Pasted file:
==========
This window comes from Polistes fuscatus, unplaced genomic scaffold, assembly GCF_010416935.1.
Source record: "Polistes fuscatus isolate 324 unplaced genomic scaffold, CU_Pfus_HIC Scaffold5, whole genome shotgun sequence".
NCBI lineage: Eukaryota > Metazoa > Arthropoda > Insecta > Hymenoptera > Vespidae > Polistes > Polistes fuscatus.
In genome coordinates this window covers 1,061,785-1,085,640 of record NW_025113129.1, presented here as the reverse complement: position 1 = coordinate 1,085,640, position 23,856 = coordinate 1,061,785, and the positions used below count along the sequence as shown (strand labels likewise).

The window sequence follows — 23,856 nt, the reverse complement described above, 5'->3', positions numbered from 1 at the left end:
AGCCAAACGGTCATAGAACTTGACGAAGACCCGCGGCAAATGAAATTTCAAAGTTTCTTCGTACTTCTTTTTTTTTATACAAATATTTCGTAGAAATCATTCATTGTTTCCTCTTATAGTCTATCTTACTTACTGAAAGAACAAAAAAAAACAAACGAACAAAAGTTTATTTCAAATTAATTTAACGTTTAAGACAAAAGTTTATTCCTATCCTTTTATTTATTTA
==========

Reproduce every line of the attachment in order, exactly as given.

This window comes from Polistes fuscatus, unplaced genomic scaffold, assembly GCF_010416935.1.
Source record: "Polistes fuscatus isolate 324 unplaced genomic scaffold, CU_Pfus_HIC Scaffold5, whole genome shotgun sequence".
NCBI lineage: Eukaryota > Metazoa > Arthropoda > Insecta > Hymenoptera > Vespidae > Polistes > Polistes fuscatus.
In genome coordinates this window covers 1,061,785-1,085,640 of record NW_025113129.1, presented here as the reverse complement: position 1 = coordinate 1,085,640, position 23,856 = coordinate 1,061,785, and the positions used below count along the sequence as shown (strand labels likewise).

The window sequence follows — 23,856 nt, the reverse complement described above, 5'->3', positions numbered from 1 at the left end:
AGCCAAACGGTCATAGAACTTGACGAAGACCCGCGGCAAATGAAATTTCAAAGTTTCTTCGTACTTCTTTTTTTTTATACAAATATTTCGTAGAAATCATTCATTGTTTCCTCTTATAGTCTATCTTACTTACTGAAAGAACAAAAAAAAACAAACGAACAAAAGTTTATTTCAAATTAATTTAACGTTTAAGACAAAAGTTTATTCCTATCCTTTTATTTATTTA